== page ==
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In This Place

Attracting Owls as Tenants

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Mark Faherty
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An owl in Mark's backyard.

For several years we’ve had a vacancy in a small, detached apartment on our property. Occasionally, an unwanted squatter would move in and cause trouble, but lately it’s been available. We’ve been looking for a very specific type to move in – relatively quiet during the day, maybe works nights, comfortable with small spaces – at less than one square foot, this apartment isn’t right for just any family. Finally, last week, we got the tenant we were looking for – an Eastern Screech Owl.

On that particularly sunny morning, I noticed a face in the hole. Past failures had me, and my visual cortex, convinced it was just another gray squirrel – these unwanted trouble makers have squatted off and on for several years, thwarting my efforts to attract an owl. My eyes eventually overcame my pessimism, aided by some angry chickadees flitting around the box, and acknowledged that this was, finally, a screech owl - a handsome red morph bird. He stayed the day, his snoozy face always filling the hole except when Blue Jays came to scream at him. Only then did he retreat down into the box – the harassment by the smaller birds didn’t phase him.

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Mark Faherty
Eastern Screech-Owl

There are 23 species of screech owl between Canada and Argentina, some with fun names like the “Bare-shanked Screech Owl” of Costa Rica, but there’s only one in Eastern North America. It comes in two flavors, red and gray. I’ve heard plenty of these owls in the five years I’ve been in the house - Eastern Screech Owls are incredibly common in suburbia and even urban spaces. It helps that they have a pretty catholic diet, everything from moths to birds to rats, plus they’re small, meaning they can nest in old woodpecker holes in the smaller diameter trees so ubiquitous around here.

As I mentioned recently, screech owls do not screech – or at least I’ve never heard them do it. They whinny, they whine, they trill, they bark, and they clap their bills. The literature says they do make a harsh screech when defending the nest, but I probably would too if you came after my kids. If you’re wondering whether you have any in your neighborhood, you do – if you don’t believe me, imitate their call some quiet night. You might have to try a couple of nights, but eventually you’ll get a response, and maybe a look. Don’t do it too much and give them a break April – June when they are nesting.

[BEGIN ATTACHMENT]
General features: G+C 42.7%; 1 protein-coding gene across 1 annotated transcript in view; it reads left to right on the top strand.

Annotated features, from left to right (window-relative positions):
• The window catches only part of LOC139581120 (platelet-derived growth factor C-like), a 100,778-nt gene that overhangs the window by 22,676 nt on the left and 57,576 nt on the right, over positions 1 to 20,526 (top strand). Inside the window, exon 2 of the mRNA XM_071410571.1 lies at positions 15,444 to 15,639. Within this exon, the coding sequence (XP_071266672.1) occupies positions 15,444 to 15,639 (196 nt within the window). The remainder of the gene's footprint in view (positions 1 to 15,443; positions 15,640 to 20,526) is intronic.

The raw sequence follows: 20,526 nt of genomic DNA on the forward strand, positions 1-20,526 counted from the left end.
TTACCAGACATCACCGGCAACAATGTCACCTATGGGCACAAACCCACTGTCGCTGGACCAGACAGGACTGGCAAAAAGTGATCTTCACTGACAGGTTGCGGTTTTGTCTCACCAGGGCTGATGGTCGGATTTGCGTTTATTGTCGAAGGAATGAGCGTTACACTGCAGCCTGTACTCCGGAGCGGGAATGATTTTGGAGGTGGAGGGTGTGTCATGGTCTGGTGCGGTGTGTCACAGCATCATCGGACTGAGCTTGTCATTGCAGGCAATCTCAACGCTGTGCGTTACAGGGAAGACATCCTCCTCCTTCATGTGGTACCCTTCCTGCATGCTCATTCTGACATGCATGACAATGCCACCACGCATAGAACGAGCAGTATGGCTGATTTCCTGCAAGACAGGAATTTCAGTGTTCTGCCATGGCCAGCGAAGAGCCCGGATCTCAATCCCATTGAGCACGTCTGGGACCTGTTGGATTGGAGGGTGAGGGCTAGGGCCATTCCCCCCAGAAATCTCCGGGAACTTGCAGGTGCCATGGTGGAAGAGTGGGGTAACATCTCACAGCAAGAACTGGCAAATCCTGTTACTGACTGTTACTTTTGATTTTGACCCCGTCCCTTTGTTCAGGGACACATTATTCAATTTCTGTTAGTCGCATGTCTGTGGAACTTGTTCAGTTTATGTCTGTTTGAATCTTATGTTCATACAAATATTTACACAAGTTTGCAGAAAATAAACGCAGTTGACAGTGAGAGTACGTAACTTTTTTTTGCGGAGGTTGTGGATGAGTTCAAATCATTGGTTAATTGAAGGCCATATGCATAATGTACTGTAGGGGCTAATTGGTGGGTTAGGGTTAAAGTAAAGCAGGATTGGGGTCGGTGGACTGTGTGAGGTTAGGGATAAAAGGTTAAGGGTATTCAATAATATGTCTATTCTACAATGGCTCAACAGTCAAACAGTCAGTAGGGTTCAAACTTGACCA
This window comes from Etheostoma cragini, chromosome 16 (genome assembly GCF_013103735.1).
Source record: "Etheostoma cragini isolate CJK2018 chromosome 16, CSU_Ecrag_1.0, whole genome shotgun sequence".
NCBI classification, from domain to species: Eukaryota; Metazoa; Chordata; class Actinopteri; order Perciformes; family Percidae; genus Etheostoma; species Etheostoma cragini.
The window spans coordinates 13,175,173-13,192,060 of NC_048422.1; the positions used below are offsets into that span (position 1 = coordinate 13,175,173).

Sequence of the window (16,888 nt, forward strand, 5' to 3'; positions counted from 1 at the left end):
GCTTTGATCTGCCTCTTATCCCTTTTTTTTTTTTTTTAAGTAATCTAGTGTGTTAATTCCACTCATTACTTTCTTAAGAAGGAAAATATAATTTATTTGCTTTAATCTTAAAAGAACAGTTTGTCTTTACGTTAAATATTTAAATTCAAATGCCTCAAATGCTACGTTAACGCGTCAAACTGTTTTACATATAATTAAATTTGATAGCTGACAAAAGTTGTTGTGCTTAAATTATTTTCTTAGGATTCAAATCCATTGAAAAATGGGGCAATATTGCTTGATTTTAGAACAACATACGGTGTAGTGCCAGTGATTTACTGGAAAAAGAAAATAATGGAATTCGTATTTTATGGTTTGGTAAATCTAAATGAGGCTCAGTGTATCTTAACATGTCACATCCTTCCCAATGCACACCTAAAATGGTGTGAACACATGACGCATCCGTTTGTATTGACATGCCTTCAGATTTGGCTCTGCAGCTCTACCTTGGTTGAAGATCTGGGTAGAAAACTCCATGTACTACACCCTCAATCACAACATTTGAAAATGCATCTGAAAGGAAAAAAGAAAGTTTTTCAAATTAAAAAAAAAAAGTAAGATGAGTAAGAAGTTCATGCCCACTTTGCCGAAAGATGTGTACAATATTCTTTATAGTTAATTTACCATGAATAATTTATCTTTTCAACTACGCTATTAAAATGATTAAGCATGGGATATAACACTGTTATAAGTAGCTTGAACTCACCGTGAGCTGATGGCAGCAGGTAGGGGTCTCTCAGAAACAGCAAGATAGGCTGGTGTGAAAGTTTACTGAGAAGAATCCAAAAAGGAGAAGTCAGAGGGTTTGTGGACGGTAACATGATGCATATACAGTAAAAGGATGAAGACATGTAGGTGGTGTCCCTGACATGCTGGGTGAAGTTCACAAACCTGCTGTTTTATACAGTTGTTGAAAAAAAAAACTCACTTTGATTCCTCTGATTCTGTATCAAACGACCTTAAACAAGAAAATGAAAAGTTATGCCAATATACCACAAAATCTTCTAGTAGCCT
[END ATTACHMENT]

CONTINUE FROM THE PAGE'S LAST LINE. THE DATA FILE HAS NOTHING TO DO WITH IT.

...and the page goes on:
Cornell’s Nest Watch site has anything you need to know about putting up nest boxes for birds, including screech owls. Some kindly folk in Falmouth have been building boxes and installing them for people around town – they are full up with work so I won’t name names. Some boxes have attracted owls within a week or two, but it’s also common to have to wait a few years like I did. If you manage squirrels more aggressively by pulling out their leaf nests, or “dreys”, you may be successful sooner. If you’re a squirrel sympathizer, note that they build a few of these leafy nests and don’t use them all, so it won’t put them out too much.

Boxes intended for American Kestrels and Wood Ducks also work for screech owls. Of course, they evolved to nest in tree cavities, not boxes, so please leave some dead trees on your property, as well as dead, upright branches on otherwise living trees. Many types of wildlife depend on them, from all the cavity-nesting birds to bats to flying squirrels. And, as always, skip the rodenticides – research from Tufts has shown that almost all hawks and owls show rodent poisons in their system, and many die as a result.

Sadly, though I had hopes of a nesting pair settling in, I think this owl was a one-day wonder – I’ve seen no sign of it since. On an unrelated note, if you know of anyone looking for a reasonable rental on Cape Cod, we’ve got one that just became available. I’m calling it a cozy, rustic, fixer-upper with a view…